Phishing Is So Very Fishy
A week doesn’t go by now that I don’t receive a fishy email. An email that appears to be from my email service or bank that carries an anxiety inducing message. Now that it’s tax time I even got an email that looked like it came from the IRS! These are all phishing scams.
Merriam-Webster’s definition of phishing: a scam by which an email user is duped into revealing personal or confidential information which the scammer can use illicitly.
A month ago I received a phone call from Switzerland. It was a student of mine. I don’t want to reveal his identity, so let’s call him Barnaby. Barnaby uses Yahoo as his web-based e-mail service. He went to the expense of making an international call to me because he could no longer access his e-mail account and suspected he knew why, but wanted my advice. It all started with an e-mail he opened that looked like it was from Yahoo much like the one below.
Geez. Looks serious doesn’t it? I know I don’t want to be “blacklisted” and I certainly don’t want me email account closed. Well, the real problem is that Yahoo did NOT send this e-mail.
This is a “phishing” e-mail. (You can see a couple more examples of phishing e-mails on p.255 in “Is This Thing On?”.) Much like fishing, with an “f” not “ph”, the person who sent the above e-mail is trolling to see if he (or she) can fool anyone to click on “Sign-in Verification.” If you click through, the next page asks you to type your screen name and password. Unfortunately once you’ve done that you haven’t verified your email account for security – you instead will have revealed your password to the scammer.
You may not be able to tell the difference between what you might normally fill out, when on a website, and a phishing scam – except for one very important detail…YOUR E-MAIL SERVICE OR BANK WILL NEVER ASK YOU TO CONFIRM YOUR PASSWORD IN AN E-MAIL OR THROUGH A LINK IN AN E-MAIL. Let me say that again. YOUR E-MAIL SERVICE OR BANK WILL NEVER ASK YOU TO CONFIRM YOUR PASSWORD IN AN E-MAIL OR THROUGH A LINK IN AN E-MAIL. So, no matter how familiar or scary an e-mail may look, DO NOT EVER CONFIRM YOUR PASSWORD IN AN E-MAIL OR THROUGH A LINK IN AN E-MAIL.
Unfortunately, Barnaby did just that. He typed in his e-mail address and his password. The next time he went to sign into his account he wasn’t able to access his e-mail. Within a few hours an e-mail was sent from Barnabys’s hijacked Yahoo account, written by the “phisher”, to everyone in the address book. The e-mail, appearing to come from Barnaby, stated that he, while traveling, had been robbed and was stranded without his wallet. It asked the recipient(s) to please send money using Western Union. Now I know you’re saying, “Who would fall for that?” Truth be told, many could. And each phishing e-mail is different – one more compelling that the other.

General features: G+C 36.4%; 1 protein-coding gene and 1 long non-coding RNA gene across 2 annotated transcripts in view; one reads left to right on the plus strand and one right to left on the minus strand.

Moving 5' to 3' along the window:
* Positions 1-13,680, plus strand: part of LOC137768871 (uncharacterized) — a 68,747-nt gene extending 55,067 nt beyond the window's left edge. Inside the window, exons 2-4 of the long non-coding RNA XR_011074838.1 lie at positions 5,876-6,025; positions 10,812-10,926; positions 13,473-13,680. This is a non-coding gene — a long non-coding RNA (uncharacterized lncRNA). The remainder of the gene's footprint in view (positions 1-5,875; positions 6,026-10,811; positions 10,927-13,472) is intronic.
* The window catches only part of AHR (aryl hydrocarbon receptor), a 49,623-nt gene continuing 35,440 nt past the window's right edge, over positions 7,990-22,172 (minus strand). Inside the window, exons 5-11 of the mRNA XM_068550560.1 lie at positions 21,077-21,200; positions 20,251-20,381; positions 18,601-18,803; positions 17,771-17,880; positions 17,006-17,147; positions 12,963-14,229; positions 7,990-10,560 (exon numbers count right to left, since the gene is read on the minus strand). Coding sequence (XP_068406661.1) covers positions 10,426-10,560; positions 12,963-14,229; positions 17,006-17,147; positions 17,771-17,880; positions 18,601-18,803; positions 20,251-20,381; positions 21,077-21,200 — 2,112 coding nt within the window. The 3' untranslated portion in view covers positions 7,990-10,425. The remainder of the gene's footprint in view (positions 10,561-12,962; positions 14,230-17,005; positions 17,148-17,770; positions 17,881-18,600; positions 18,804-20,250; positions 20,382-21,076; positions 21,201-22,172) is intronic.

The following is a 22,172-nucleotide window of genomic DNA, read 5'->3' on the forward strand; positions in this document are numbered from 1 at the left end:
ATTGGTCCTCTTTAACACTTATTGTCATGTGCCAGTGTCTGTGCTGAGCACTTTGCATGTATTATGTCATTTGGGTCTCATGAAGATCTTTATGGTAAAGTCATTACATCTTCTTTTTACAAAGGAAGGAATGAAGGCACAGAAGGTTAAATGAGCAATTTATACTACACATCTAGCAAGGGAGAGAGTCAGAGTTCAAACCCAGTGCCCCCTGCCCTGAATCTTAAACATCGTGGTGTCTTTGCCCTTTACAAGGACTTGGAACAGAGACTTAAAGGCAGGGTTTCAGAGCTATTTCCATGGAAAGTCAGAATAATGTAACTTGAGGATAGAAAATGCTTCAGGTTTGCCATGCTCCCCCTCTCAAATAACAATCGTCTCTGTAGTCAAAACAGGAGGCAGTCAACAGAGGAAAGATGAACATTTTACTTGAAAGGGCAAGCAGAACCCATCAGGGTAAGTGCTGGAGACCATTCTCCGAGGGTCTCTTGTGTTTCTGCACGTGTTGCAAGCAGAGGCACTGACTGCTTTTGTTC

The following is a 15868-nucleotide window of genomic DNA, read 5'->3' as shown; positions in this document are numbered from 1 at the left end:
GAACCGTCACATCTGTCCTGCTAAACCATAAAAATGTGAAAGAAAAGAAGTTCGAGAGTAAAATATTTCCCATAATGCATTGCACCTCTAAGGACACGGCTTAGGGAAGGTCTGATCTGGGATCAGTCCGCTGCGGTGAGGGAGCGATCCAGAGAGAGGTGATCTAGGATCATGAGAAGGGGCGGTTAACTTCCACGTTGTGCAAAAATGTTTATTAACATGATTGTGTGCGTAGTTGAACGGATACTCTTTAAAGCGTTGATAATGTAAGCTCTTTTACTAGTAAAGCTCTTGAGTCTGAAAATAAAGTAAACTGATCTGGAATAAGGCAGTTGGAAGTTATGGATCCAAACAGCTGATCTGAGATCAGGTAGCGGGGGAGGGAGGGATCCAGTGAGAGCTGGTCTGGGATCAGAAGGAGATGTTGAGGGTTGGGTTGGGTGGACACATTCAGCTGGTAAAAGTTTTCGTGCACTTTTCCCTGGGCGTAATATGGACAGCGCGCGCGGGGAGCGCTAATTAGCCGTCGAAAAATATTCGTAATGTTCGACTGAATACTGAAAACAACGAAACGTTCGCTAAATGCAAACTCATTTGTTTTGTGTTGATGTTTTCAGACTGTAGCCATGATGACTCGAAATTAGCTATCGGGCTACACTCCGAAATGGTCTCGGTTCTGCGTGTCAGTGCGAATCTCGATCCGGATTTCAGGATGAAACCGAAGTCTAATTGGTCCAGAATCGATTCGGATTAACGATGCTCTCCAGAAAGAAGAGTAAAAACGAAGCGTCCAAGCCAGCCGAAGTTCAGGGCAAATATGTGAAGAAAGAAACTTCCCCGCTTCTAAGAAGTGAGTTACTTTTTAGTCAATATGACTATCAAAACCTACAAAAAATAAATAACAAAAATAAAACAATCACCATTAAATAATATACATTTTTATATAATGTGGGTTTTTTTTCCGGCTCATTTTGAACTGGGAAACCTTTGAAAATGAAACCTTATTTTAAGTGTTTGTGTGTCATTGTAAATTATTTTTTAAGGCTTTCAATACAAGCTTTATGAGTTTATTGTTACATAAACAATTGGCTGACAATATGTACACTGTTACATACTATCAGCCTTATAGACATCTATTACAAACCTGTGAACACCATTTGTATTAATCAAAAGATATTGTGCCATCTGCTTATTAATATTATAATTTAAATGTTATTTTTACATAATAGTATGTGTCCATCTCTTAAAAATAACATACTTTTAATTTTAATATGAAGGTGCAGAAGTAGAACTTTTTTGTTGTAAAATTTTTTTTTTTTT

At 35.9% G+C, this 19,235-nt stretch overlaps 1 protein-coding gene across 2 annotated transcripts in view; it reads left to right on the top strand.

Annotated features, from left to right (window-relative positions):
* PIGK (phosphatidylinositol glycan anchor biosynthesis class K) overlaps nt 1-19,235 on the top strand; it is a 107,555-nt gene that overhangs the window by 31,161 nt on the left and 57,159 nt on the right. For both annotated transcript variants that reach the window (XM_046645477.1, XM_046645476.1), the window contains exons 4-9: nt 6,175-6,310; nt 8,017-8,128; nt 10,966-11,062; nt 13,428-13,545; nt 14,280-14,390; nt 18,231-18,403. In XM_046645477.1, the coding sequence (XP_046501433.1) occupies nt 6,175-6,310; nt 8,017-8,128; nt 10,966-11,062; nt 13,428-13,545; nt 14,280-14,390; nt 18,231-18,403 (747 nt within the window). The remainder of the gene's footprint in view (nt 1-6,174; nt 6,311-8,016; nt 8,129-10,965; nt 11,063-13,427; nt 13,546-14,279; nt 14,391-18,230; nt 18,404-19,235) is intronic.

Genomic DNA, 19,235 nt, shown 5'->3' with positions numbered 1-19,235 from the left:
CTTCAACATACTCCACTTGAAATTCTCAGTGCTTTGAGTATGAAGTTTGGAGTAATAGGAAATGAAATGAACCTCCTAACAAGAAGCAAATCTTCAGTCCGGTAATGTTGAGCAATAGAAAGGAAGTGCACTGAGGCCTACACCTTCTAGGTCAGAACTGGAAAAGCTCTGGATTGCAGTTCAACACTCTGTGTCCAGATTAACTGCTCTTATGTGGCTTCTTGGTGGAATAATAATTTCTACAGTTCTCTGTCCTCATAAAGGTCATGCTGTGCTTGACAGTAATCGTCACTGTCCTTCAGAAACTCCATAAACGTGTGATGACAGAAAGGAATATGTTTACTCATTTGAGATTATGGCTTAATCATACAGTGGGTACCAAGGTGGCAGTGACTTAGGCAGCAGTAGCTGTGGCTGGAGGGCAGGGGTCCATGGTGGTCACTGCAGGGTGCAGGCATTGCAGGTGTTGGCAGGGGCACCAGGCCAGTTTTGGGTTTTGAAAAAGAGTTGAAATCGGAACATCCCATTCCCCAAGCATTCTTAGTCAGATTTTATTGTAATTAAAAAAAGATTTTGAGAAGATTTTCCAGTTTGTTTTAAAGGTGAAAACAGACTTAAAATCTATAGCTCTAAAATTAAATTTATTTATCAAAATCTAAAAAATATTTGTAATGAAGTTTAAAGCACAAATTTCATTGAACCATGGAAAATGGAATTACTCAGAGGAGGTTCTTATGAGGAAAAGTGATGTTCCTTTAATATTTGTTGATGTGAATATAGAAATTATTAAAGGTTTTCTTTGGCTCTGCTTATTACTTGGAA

Your first line of defense is to NEVER CONFIRM YOUR PASSWORD IN AN E-MAIL OR THROUGH A LINK IN AN E-MAIL. (I promise I won’t say it again. You get the point.) If you discover that you’ve unwittingly succumbed to a phishing scam, here are some resources at your disposal:
The U.S. Computer Emergency Readiness Team: http://www.us-cert.gov/nav/report_phishing.html
Here are some hard to find phone numbers. As the e-mail services listed below are free, they have no obligation to offer tech support, but they should respond to your e-mail account being hijacked by a phisher.
Microsoft Hotmail: 800-642-7676
One last note and then on to more pleasant topics in the next post…You can imagine a phishing scammer’s glee when they discover that your e-mail password is the same as your bank PIN. Your bank password should be used exclusively for the bank and not for anything else. Click here for a printable guide to Choosing Safe and Memorable Passwords.
Be sure to visit Chapter 16, Practical Precautions – Secure your identity and your computer, in “Is This Thing On?”.
Other technology safety resources: